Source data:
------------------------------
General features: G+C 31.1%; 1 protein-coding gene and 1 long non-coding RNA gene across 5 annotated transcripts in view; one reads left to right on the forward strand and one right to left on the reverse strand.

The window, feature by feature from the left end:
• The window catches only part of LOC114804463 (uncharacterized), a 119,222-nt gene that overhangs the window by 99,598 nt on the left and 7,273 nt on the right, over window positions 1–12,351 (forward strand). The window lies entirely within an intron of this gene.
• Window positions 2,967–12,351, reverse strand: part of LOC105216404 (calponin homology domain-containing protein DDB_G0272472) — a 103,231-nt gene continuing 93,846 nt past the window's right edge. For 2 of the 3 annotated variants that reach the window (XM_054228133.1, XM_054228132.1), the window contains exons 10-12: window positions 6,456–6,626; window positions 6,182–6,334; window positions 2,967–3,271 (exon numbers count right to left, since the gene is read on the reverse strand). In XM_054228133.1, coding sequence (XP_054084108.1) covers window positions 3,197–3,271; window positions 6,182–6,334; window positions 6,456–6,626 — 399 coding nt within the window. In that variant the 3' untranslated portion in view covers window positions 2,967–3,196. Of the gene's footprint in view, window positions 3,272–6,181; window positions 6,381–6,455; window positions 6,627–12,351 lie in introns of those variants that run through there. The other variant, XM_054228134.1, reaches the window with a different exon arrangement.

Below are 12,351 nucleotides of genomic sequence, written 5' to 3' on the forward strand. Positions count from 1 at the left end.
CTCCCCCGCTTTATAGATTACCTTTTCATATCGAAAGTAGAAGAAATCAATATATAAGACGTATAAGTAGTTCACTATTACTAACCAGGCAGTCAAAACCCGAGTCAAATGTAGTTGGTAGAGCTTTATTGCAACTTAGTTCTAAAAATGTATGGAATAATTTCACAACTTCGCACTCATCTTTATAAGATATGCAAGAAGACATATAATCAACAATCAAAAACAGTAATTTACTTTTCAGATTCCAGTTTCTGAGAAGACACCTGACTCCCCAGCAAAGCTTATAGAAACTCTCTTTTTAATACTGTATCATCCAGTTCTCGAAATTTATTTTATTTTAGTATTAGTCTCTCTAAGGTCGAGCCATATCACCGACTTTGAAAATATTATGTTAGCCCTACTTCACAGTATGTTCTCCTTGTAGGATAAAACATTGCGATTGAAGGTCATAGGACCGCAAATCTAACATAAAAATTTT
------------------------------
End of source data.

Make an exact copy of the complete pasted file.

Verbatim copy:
General features: G+C 31.1%; 1 protein-coding gene and 1 long non-coding RNA gene across 5 annotated transcripts in view; one reads left to right on the forward strand and one right to left on the reverse strand.

The window, feature by feature from the left end:
• The window catches only part of LOC114804463 (uncharacterized), a 119,222-nt gene that overhangs the window by 99,598 nt on the left and 7,273 nt on the right, over window positions 1–12,351 (forward strand). The window lies entirely within an intron of this gene.
• Window positions 2,967–12,351, reverse strand: part of LOC105216404 (calponin homology domain-containing protein DDB_G0272472) — a 103,231-nt gene continuing 93,846 nt past the window's right edge. For 2 of the 3 annotated variants that reach the window (XM_054228133.1, XM_054228132.1), the window contains exons 10-12: window positions 6,456–6,626; window positions 6,182–6,334; window positions 2,967–3,271 (exon numbers count right to left, since the gene is read on the reverse strand). In XM_054228133.1, coding sequence (XP_054084108.1) covers window positions 3,197–3,271; window positions 6,182–6,334; window positions 6,456–6,626 — 399 coding nt within the window. In that variant the 3' untranslated portion in view covers window positions 2,967–3,196. Of the gene's footprint in view, window positions 3,272–6,181; window positions 6,381–6,455; window positions 6,627–12,351 lie in introns of those variants that run through there. The other variant, XM_054228134.1, reaches the window with a different exon arrangement.

Below are 12,351 nucleotides of genomic sequence, written 5' to 3' on the forward strand. Positions count from 1 at the left end.
CTCCCCCGCTTTATAGATTACCTTTTCATATCGAAAGTAGAAGAAATCAATATATAAGACGTATAAGTAGTTCACTATTACTAACCAGGCAGTCAAAACCCGAGTCAAATGTAGTTGGTAGAGCTTTATTGCAACTTAGTTCTAAAAATGTATGGAATAATTTCACAACTTCGCACTCATCTTTATAAGATATGCAAGAAGACATATAATCAACAATCAAAAACAGTAATTTACTTTTCAGATTCCAGTTTCTGAGAAGACACCTGACTCCCCAGCAAAGCTTATAGAAACTCTCTTTTTAATACTGTATCATCCAGTTCTCGAAATTTATTTTATTTTAGTATTAGTCTCTCTAAGGTCGAGCCATATCACCGACTTTGAAAATATTATGTTAGCCCTACTTCACAGTATGTTCTCCTTGTAGGATAAAACATTGCGATTGAAGGTCATAGGACCGCAAATCTAACATAAAAATTTT